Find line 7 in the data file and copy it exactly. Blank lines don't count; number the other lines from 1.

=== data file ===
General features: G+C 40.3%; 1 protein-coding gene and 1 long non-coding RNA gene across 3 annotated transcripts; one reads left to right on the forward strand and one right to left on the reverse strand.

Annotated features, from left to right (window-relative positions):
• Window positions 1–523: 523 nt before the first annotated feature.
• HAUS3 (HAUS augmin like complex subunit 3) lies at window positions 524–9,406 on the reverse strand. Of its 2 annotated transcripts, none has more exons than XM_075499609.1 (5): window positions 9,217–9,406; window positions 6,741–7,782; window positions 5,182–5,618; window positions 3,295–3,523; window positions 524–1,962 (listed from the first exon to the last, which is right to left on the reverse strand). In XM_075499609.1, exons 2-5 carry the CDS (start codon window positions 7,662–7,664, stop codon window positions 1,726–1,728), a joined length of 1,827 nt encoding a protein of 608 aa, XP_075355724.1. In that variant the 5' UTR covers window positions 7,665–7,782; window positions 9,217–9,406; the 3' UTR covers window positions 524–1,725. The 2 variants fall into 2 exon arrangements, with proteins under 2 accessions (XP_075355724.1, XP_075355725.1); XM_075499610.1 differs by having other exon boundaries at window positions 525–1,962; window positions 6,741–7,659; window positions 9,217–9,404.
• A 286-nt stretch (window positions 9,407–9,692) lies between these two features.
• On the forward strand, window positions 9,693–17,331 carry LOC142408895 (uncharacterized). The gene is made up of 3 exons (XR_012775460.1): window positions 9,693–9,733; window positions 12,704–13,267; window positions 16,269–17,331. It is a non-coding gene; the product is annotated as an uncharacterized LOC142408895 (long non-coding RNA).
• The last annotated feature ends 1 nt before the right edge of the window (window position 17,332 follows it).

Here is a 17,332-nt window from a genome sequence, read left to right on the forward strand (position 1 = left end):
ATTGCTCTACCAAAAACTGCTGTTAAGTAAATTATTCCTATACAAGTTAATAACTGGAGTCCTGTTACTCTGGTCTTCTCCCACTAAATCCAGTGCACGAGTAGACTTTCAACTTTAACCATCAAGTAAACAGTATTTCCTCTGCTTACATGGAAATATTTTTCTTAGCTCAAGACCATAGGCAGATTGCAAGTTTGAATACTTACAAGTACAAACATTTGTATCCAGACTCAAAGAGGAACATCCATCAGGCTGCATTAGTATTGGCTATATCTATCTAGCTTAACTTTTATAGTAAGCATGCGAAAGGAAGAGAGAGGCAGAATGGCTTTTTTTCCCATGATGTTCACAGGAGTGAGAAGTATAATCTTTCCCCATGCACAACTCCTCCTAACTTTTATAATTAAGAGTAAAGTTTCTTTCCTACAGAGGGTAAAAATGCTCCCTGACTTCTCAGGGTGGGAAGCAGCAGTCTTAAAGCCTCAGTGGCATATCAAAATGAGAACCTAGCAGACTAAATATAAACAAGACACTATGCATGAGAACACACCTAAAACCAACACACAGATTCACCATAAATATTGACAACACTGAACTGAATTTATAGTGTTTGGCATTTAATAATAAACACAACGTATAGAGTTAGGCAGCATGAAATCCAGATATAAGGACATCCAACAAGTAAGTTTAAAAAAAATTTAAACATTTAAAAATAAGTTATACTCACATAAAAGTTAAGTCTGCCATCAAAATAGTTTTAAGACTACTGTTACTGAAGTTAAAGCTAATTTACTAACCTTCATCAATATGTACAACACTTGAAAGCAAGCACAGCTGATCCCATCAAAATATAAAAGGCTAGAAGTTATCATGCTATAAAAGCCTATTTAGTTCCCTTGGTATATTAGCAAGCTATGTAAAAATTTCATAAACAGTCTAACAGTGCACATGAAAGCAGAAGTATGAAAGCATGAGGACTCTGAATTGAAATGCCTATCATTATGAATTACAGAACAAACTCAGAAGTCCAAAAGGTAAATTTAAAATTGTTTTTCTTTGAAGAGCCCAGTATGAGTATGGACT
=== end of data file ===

• The last annotated feature ends 1 nt before the right edge of the window (window position 17,332 follows it).